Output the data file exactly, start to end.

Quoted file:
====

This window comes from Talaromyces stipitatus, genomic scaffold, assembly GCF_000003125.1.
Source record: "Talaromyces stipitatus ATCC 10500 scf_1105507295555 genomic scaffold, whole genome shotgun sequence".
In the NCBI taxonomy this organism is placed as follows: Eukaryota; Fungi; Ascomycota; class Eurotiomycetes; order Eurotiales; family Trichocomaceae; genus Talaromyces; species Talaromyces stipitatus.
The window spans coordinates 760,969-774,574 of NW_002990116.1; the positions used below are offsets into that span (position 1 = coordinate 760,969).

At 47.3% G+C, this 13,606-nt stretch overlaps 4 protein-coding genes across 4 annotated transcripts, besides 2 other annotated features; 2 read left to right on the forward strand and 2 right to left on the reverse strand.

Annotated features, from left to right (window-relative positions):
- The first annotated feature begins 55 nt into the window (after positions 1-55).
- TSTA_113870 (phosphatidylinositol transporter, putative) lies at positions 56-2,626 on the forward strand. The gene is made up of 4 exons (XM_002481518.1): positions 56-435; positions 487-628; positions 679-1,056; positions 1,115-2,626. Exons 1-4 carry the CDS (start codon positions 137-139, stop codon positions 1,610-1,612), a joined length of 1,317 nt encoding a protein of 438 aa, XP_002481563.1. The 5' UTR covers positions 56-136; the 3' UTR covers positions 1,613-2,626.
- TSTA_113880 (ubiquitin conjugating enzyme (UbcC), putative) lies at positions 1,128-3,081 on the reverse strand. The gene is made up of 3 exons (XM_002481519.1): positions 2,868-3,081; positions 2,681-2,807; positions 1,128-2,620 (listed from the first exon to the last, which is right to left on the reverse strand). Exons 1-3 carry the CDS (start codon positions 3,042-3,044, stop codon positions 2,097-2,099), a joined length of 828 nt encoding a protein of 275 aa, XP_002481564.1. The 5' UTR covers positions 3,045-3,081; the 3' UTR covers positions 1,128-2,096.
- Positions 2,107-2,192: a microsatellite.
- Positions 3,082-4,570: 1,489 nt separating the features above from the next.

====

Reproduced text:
This window comes from Talaromyces stipitatus, genomic scaffold, assembly GCF_000003125.1.
Source record: "Talaromyces stipitatus ATCC 10500 scf_1105507295555 genomic scaffold, whole genome shotgun sequence".
In the NCBI taxonomy this organism is placed as follows: Eukaryota; Fungi; Ascomycota; class Eurotiomycetes; order Eurotiales; family Trichocomaceae; genus Talaromyces; species Talaromyces stipitatus.
The window spans coordinates 760,969-774,574 of NW_002990116.1; the positions used below are offsets into that span (position 1 = coordinate 760,969).

At 47.3% G+C, this 13,606-nt stretch overlaps 4 protein-coding genes across 4 annotated transcripts, besides 2 other annotated features; 2 read left to right on the forward strand and 2 right to left on the reverse strand.

Annotated features, from left to right (window-relative positions):
- The first annotated feature begins 55 nt into the window (after positions 1-55).
- TSTA_113870 (phosphatidylinositol transporter, putative) lies at positions 56-2,626 on the forward strand. The gene is made up of 4 exons (XM_002481518.1): positions 56-435; positions 487-628; positions 679-1,056; positions 1,115-2,626. Exons 1-4 carry the CDS (start codon positions 137-139, stop codon positions 1,610-1,612), a joined length of 1,317 nt encoding a protein of 438 aa, XP_002481563.1. The 5' UTR covers positions 56-136; the 3' UTR covers positions 1,613-2,626.
- TSTA_113880 (ubiquitin conjugating enzyme (UbcC), putative) lies at positions 1,128-3,081 on the reverse strand. The gene is made up of 3 exons (XM_002481519.1): positions 2,868-3,081; positions 2,681-2,807; positions 1,128-2,620 (listed from the first exon to the last, which is right to left on the reverse strand). Exons 1-3 carry the CDS (start codon positions 3,042-3,044, stop codon positions 2,097-2,099), a joined length of 828 nt encoding a protein of 275 aa, XP_002481564.1. The 5' UTR covers positions 3,045-3,081; the 3' UTR covers positions 1,128-2,096.
- Positions 2,107-2,192: a microsatellite.
- Positions 3,082-4,570: 1,489 nt separating the features above from the next.